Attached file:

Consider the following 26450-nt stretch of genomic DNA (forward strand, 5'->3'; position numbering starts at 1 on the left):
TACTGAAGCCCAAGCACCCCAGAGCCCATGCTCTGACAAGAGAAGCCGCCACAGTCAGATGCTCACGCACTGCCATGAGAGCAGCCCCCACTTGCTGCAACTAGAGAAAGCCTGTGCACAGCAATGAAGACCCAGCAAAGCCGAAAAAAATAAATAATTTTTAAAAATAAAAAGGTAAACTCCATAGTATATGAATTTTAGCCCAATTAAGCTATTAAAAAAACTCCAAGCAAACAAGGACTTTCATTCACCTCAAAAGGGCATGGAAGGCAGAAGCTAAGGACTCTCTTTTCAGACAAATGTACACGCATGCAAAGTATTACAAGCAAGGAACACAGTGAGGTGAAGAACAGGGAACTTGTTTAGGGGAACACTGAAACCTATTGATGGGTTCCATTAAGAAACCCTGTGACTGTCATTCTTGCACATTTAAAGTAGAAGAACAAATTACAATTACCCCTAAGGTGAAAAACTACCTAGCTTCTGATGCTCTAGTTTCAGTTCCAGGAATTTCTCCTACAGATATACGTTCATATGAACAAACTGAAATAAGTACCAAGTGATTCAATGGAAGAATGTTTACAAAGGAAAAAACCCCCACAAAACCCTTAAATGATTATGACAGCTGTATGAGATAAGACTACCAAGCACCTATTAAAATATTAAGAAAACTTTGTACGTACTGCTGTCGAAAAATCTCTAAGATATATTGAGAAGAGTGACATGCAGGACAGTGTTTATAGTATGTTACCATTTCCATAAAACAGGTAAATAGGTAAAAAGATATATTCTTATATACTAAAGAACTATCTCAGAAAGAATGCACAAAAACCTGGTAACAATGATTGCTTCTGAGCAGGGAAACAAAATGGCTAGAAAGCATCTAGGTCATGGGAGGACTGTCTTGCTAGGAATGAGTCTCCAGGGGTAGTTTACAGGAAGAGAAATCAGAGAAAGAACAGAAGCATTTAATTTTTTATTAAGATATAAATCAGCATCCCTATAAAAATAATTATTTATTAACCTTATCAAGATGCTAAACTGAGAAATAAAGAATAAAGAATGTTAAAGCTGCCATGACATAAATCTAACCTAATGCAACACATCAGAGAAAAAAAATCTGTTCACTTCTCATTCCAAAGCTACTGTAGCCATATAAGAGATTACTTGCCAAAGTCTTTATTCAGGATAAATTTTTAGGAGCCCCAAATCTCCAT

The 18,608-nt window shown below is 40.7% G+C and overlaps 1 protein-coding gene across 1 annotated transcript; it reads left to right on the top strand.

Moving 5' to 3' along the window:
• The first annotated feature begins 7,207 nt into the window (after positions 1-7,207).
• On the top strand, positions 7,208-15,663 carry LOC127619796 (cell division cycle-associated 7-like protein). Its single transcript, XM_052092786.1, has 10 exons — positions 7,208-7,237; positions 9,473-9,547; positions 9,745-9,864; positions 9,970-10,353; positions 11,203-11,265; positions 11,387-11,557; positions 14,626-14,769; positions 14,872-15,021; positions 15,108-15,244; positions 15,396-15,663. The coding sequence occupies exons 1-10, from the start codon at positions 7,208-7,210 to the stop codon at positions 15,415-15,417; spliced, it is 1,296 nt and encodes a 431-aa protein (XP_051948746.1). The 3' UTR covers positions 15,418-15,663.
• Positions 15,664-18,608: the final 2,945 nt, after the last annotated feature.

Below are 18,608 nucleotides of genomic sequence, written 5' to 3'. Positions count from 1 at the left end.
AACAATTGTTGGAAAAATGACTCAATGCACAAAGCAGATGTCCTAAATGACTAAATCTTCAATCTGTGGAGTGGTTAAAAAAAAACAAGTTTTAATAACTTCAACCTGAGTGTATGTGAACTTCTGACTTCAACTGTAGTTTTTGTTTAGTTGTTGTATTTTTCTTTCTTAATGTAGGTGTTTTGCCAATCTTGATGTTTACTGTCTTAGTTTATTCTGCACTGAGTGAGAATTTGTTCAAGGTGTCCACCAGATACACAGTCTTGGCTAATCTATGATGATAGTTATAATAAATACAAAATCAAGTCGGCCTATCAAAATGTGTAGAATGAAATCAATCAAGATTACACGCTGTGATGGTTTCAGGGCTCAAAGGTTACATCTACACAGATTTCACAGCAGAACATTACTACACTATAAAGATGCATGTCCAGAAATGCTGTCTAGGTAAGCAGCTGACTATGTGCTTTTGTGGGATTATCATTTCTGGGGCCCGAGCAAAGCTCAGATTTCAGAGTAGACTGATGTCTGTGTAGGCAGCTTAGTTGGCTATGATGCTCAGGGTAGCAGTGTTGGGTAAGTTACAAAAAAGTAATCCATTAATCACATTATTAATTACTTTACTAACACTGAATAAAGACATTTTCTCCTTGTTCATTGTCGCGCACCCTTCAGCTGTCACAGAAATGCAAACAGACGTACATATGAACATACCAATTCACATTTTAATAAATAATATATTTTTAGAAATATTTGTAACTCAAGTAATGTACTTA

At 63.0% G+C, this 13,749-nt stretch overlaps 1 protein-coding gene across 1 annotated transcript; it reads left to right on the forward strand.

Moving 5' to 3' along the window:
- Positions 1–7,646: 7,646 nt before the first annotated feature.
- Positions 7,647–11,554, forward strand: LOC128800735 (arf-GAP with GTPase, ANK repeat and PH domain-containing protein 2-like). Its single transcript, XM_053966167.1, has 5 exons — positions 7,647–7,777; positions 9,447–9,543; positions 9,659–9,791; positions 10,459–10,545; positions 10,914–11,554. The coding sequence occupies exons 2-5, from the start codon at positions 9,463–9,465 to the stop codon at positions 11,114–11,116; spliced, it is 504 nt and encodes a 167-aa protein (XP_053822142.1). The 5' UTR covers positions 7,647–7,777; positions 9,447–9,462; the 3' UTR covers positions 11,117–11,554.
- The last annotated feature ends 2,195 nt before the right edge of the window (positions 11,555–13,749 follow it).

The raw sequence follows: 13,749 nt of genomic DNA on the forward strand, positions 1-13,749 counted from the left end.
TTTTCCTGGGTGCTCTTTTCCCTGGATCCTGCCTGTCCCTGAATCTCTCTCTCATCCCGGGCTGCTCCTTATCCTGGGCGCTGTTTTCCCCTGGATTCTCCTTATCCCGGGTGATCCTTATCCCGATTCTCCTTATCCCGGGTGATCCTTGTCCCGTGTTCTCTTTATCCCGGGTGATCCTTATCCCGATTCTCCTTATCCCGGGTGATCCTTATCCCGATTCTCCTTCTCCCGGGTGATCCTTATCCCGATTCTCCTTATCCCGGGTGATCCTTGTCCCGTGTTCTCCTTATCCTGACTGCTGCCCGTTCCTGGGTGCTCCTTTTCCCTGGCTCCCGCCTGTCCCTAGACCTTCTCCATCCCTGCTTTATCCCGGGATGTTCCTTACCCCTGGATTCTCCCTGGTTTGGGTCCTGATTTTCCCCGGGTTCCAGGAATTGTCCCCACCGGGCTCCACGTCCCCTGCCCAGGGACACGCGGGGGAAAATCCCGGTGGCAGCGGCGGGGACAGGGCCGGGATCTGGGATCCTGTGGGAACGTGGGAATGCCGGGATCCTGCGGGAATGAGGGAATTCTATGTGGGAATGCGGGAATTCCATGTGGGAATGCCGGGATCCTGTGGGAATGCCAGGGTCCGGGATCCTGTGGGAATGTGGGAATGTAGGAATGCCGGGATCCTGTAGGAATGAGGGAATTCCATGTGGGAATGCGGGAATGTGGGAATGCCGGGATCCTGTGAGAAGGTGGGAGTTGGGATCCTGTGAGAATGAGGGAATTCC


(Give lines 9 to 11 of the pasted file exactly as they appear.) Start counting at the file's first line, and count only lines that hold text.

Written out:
AACAATTGTTGGAAAAATGACTCAATGCACAAAGCAGATGTCCTAAATGACTAAATCTTCAATCTGTGGAGTGGTTAAAAAAAAACAAGTTTTAATAACTTCAACCTGAGTGTATGTGAACTTCTGACTTCAACTGTAGTTTTTGTTTAGTTGTTGTATTTTTCTTTCTTAATGTAGGTGTTTTGCCAATCTTGATGTTTACTGTCTTAGTTTATTCTGCACTGAGTGAGAATTTGTTCAAGGTGTCCACCAGATACACAGTCTTGGCTAATCTATGATGATAGTTATAATAAATACAAAATCAAGTCGGCCTATCAAAATGTGTAGAATGAAATCAATCAAGATTACACGCTGTGATGGTTTCAGGGCTCAAAGGTTACATCTACACAGATTTCACAGCAGAACATTACTACACTATAAAGATGCATGTCCAGAAATGCTGTCTAGGTAAGCAGCTGACTATGTGCTTTTGTGGGATTATCATTTCTGGGGCCCGAGCAAAGCTCAGATTTCAGAGTAGACTGATGTCTGTGTAGGCAGCTTAGTTGGCTATGATGCTCAGGGTAGCAGTGTTGGGTAAGTTACAAAAAAGTAATCCATTAATCACATTATTAATTACTTTACTAACACTGAATAAAGACATTTTCTCCTTGTTCATTGTCGCGCACCCTTCAGCTGTCACAGAAATGCAAACAGACGTACATATGAACATACCAATTCACATTTTAATAAATAATATATTTTTAGAAATATTTGTAACTCAAGTAATGTACTTA

At 63.0% G+C, this 13,749-nt stretch overlaps 1 protein-coding gene across 1 annotated transcript; it reads left to right on the forward strand.

Moving 5' to 3' along the window: